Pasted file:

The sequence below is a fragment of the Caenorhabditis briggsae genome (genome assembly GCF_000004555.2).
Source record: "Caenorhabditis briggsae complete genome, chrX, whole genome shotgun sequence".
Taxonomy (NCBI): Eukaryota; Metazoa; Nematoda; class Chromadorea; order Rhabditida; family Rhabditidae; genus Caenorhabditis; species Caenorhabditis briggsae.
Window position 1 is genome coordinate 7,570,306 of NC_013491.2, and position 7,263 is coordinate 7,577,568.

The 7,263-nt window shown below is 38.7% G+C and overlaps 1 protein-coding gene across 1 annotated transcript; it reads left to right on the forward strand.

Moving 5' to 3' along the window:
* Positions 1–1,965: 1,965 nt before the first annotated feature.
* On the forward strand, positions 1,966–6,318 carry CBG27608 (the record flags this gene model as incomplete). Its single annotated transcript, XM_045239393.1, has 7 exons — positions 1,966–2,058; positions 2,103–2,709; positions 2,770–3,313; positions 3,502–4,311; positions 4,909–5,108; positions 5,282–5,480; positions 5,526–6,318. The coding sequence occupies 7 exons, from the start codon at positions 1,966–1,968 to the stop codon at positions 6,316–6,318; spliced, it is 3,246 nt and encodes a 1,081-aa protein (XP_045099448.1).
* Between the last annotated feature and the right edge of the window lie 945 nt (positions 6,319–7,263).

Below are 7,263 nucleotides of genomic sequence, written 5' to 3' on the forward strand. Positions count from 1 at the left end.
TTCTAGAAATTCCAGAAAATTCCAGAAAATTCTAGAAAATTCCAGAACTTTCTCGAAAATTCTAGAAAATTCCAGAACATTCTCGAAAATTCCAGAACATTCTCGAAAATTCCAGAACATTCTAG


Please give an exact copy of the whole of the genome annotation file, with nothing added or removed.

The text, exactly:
The sequence below is a fragment of the Caenorhabditis briggsae genome (genome assembly GCF_000004555.2).
Source record: "Caenorhabditis briggsae complete genome, chrX, whole genome shotgun sequence".
Taxonomy (NCBI): Eukaryota; Metazoa; Nematoda; class Chromadorea; order Rhabditida; family Rhabditidae; genus Caenorhabditis; species Caenorhabditis briggsae.
Window position 1 is genome coordinate 7,570,306 of NC_013491.2, and position 7,263 is coordinate 7,577,568.

The 7,263-nt window shown below is 38.7% G+C and overlaps 1 protein-coding gene across 1 annotated transcript; it reads left to right on the forward strand.

Moving 5' to 3' along the window:
* Positions 1–1,965: 1,965 nt before the first annotated feature.
* On the forward strand, positions 1,966–6,318 carry CBG27608 (the record flags this gene model as incomplete). Its single annotated transcript, XM_045239393.1, has 7 exons — positions 1,966–2,058; positions 2,103–2,709; positions 2,770–3,313; positions 3,502–4,311; positions 4,909–5,108; positions 5,282–5,480; positions 5,526–6,318. The coding sequence occupies 7 exons, from the start codon at positions 1,966–1,968 to the stop codon at positions 6,316–6,318; spliced, it is 3,246 nt and encodes a 1,081-aa protein (XP_045099448.1).
* Between the last annotated feature and the right edge of the window lie 945 nt (positions 6,319–7,263).

Below are 7,263 nucleotides of genomic sequence, written 5' to 3' on the forward strand. Positions count from 1 at the left end.
TTCTAGAAATTCCAGAAAATTCCAGAAAATTCTAGAAAATTCCAGAACTTTCTCGAAAATTCTAGAAAATTCCAGAACATTCTCGAAAATTCCAGAACATTCTCGAAAATTCCAGAACATTCTAG